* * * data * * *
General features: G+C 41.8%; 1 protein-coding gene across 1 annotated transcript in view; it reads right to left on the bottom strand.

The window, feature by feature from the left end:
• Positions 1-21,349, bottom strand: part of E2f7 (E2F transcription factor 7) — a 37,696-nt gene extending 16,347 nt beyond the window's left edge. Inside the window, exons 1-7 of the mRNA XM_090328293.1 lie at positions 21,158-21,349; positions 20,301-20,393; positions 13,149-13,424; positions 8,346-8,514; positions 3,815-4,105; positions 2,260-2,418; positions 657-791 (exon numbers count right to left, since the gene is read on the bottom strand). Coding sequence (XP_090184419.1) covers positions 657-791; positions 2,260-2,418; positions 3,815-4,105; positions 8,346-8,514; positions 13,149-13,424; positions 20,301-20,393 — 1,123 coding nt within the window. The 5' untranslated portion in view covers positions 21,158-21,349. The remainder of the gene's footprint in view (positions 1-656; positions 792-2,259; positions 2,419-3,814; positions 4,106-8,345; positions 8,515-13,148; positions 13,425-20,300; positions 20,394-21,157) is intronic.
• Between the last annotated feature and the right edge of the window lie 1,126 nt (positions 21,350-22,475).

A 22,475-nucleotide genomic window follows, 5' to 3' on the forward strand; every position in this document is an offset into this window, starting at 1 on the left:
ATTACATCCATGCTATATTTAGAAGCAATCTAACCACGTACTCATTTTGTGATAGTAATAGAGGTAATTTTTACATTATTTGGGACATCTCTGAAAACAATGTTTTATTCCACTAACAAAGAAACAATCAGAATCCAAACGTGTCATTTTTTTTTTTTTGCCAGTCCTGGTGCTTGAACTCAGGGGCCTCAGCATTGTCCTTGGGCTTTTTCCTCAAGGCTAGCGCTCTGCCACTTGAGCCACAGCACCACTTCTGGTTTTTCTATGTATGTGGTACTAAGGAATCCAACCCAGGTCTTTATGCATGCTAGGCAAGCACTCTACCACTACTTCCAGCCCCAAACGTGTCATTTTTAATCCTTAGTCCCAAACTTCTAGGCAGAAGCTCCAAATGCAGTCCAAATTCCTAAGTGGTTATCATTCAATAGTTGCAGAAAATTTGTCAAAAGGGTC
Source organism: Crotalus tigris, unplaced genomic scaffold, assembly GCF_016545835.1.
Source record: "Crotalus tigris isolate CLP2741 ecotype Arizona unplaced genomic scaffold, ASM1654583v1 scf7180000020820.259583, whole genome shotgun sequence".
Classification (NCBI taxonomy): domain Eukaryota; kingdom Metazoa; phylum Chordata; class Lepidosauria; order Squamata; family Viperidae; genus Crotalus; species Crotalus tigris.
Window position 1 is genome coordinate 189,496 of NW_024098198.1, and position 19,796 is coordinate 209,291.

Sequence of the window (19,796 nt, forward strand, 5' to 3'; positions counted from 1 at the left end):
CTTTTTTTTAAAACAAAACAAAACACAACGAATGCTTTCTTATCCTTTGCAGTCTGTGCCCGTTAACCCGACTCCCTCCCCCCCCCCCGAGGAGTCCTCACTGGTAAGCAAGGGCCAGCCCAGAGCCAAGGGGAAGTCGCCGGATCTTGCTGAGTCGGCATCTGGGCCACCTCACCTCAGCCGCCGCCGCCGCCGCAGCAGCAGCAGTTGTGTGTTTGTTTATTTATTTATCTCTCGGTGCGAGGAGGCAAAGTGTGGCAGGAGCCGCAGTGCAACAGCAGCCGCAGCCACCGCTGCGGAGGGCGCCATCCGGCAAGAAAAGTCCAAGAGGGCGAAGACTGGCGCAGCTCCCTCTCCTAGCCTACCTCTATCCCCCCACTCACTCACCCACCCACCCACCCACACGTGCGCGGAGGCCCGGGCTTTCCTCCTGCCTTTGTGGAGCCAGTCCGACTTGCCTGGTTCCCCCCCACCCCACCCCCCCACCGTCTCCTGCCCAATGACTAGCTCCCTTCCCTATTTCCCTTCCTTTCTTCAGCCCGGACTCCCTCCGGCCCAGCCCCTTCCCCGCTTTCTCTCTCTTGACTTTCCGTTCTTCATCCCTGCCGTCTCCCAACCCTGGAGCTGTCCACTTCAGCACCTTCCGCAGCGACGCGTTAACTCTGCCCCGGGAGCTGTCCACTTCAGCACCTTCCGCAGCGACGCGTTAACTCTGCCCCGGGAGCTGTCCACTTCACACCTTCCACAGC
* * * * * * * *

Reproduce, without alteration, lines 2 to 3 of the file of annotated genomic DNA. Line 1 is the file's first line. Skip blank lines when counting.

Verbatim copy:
The window, feature by feature from the left end:
• Positions 1-21,349, bottom strand: part of E2f7 (E2F transcription factor 7) — a 37,696-nt gene extending 16,347 nt beyond the window's left edge. Inside the window, exons 1-7 of the mRNA XM_090328293.1 lie at positions 21,158-21,349; positions 20,301-20,393; positions 13,149-13,424; positions 8,346-8,514; positions 3,815-4,105; positions 2,260-2,418; positions 657-791 (exon numbers count right to left, since the gene is read on the bottom strand). Coding sequence (XP_090184419.1) covers positions 657-791; positions 2,260-2,418; positions 3,815-4,105; positions 8,346-8,514; positions 13,149-13,424; positions 20,301-20,393 — 1,123 coding nt within the window. The 5' untranslated portion in view covers positions 21,158-21,349. The remainder of the gene's footprint in view (positions 1-656; positions 792-2,259; positions 2,419-3,814; positions 4,106-8,345; positions 8,515-13,148; positions 13,425-20,300; positions 20,394-21,157) is intronic.